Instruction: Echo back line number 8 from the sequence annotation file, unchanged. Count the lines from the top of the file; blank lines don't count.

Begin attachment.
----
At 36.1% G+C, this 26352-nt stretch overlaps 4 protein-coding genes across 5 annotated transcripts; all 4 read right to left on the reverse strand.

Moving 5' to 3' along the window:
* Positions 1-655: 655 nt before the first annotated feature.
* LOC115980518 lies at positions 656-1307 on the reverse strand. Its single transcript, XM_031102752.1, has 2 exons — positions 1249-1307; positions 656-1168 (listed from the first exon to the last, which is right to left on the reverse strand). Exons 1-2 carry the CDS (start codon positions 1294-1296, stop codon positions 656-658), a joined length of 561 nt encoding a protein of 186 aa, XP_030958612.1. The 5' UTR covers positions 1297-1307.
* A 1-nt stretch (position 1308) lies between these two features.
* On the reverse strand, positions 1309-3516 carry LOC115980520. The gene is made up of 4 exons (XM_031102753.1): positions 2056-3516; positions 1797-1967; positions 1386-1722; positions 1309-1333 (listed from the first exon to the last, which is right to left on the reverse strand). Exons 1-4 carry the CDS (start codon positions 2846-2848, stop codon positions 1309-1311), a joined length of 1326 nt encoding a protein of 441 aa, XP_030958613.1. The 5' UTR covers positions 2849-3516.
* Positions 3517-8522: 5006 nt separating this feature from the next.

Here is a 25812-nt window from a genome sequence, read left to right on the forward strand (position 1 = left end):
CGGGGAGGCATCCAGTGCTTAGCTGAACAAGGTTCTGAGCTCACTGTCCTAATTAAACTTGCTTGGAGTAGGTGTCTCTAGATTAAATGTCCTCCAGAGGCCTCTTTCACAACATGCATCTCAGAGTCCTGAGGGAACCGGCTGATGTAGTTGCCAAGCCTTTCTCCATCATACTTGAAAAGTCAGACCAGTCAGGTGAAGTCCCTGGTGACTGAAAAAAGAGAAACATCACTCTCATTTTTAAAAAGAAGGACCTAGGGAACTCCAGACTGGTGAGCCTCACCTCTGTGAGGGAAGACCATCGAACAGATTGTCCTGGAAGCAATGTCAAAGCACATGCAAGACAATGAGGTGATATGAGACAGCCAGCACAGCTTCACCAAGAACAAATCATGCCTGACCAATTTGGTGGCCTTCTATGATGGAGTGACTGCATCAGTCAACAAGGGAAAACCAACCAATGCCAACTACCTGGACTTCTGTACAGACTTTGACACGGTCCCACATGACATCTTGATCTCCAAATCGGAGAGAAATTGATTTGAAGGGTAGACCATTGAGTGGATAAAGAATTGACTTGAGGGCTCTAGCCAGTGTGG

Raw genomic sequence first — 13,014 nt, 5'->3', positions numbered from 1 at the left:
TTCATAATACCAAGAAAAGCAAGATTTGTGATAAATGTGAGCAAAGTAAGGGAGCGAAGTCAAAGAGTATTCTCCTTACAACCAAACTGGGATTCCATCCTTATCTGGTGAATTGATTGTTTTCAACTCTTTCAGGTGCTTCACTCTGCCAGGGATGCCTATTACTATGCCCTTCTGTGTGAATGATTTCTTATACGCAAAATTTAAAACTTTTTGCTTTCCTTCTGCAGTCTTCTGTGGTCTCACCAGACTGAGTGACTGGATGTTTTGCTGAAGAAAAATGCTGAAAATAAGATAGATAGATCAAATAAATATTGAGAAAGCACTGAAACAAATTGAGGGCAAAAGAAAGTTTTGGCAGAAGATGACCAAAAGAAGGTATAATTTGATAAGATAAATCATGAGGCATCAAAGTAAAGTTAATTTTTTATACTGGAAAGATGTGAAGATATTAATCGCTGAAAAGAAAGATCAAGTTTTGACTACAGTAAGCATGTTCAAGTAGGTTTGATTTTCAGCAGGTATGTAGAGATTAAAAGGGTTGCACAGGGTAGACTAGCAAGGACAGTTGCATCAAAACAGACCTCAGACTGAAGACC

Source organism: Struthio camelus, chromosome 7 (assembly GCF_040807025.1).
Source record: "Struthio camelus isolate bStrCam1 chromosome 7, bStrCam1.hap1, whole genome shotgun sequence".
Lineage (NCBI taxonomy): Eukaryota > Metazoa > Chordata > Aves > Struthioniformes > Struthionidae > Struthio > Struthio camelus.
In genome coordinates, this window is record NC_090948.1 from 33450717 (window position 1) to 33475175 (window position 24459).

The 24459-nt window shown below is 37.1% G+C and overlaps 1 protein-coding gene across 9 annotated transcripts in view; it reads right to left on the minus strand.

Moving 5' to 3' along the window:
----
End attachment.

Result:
Here is a 25812-nt window from a genome sequence, read left to right on the forward strand (position 1 = left end):